The best day of the month (well, it’s actually every 60 days) is the day when The Canadian Amateur arrives in my mailbox. What a gem of a publication! For a volunteer-run national organization like Radio Amateurs of Canada, TCA is one of the best benefits of membership. The January/February 2010 issue has 72 pages of articles and opinions of interest to Canadian amateurs. One of the articles I really enjoyed was by David, VE3KL, who talks about how you can build your own two-band trapped dipole antenna. And don’t be fooled by expensive commercially produced antennas. There is no magic that comes with laying out big bucks for commercially made antennas when you can make wire antennas yourself that perform identically for free. Commercially built antennas should last a long, long time and work well for many years. But so should well-made and carefully hung simple antennas like home-made dipoles and verticals and VHF/UHF beams. HF beams – well, not so much. I buy commercially made beams because they work and I don’t know enough about metal working to create my own.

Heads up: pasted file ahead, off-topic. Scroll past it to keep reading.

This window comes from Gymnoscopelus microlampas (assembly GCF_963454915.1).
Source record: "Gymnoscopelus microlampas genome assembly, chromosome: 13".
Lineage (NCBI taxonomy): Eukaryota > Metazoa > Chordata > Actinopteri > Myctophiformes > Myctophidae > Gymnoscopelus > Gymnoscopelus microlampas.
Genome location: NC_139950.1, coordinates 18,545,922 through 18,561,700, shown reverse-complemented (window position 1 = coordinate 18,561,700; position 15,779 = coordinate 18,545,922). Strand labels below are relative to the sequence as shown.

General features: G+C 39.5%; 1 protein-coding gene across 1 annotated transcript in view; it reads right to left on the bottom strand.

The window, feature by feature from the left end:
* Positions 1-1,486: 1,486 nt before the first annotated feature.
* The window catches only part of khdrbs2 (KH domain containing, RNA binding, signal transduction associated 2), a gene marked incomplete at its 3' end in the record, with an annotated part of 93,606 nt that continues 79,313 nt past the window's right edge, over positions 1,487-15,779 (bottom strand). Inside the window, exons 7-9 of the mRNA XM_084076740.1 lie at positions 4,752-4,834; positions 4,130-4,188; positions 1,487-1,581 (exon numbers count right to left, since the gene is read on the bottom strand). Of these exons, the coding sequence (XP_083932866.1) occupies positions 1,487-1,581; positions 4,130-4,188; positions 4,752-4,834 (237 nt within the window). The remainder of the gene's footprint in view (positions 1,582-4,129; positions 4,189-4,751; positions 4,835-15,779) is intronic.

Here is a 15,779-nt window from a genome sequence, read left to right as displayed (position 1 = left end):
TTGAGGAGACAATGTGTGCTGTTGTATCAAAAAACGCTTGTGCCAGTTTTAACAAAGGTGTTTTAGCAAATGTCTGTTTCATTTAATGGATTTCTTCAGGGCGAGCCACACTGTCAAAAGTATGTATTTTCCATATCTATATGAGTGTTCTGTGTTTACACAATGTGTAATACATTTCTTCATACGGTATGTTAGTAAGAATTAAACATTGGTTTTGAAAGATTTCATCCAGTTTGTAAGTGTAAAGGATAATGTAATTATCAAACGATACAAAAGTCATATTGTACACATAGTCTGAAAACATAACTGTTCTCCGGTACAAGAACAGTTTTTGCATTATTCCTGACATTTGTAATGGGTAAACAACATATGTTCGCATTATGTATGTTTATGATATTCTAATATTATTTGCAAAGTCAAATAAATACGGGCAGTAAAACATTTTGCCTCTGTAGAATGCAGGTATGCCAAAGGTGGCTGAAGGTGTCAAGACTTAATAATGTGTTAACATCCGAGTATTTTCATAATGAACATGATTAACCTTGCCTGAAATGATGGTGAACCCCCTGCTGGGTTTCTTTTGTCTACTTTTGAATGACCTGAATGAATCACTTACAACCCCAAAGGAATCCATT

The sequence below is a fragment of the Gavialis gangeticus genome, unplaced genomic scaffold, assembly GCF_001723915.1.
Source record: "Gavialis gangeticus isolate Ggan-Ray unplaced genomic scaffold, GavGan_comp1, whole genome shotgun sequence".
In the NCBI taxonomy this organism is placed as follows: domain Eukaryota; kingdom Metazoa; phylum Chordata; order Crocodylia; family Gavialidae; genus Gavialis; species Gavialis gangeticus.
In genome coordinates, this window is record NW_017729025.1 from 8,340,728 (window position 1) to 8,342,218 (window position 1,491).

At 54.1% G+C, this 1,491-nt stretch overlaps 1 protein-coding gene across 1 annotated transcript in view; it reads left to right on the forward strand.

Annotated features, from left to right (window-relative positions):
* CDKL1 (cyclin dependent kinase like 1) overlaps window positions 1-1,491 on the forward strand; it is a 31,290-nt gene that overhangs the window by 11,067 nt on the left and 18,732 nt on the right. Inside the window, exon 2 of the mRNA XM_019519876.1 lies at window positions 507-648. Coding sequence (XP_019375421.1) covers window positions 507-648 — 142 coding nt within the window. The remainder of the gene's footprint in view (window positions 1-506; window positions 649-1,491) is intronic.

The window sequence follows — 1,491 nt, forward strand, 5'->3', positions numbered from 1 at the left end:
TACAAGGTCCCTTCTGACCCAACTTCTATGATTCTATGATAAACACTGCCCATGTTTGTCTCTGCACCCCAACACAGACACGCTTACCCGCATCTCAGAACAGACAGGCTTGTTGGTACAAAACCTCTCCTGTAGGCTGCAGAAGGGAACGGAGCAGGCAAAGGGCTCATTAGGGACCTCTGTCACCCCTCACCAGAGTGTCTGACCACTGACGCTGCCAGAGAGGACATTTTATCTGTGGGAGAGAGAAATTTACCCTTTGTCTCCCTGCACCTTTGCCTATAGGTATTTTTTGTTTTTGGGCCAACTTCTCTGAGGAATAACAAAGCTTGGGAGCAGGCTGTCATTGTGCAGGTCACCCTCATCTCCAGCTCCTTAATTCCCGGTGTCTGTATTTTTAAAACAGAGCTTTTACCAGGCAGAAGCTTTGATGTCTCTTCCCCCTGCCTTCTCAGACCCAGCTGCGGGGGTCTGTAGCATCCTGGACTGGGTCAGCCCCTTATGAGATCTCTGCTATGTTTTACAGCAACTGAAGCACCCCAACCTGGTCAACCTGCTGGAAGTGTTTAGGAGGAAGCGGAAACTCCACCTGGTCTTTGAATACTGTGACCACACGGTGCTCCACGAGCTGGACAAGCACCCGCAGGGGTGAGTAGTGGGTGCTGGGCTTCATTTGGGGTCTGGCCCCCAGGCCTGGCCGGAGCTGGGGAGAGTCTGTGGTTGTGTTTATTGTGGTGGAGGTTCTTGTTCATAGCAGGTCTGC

Now my second best day is when my copy of QST arrives. QST is the official monthly magazine of the American Radio Relay League (ARRL). The March 2010 issue is devoted to – you guessed it – antennas. If you’re transmitting a signal on any band you need an antenna and QST has some great articles to help you put out a better signal. One of the best is a big product review article on remote antenna tuners. You can have amazing results from less than perfect antennas in less than perfect installations when using a remote antenna tuner. This article should be of interest to anyone who is space or neighbour-challenged when it comes to erecting the dream array.
Speaking of antennas: Rudy, N6LF, has an article that examines ground systems for HF verticals. It’s the ground system that makes verticals work. Anybody who tells you that their HF vertical is a quiet antenna should try laying out even a few ground radials. I think they’d hear the difference right away. At my QTH my homebrew 6-band vertical (looks a lot like a Butternut) has around 30 radial wires underneath it and on many occasions can outperform my Explorer beam (with 40-meter extensions) up at 16.6 meters. However, it isn’t what I’d call a quiet antenna. On the other hand I’ve worked tons of DX and broken through some huge pileups using it.
It seems to me that we get out of amateur radio what we put into it. Building antennas that work is one of the most rewarding aspects of the hobby.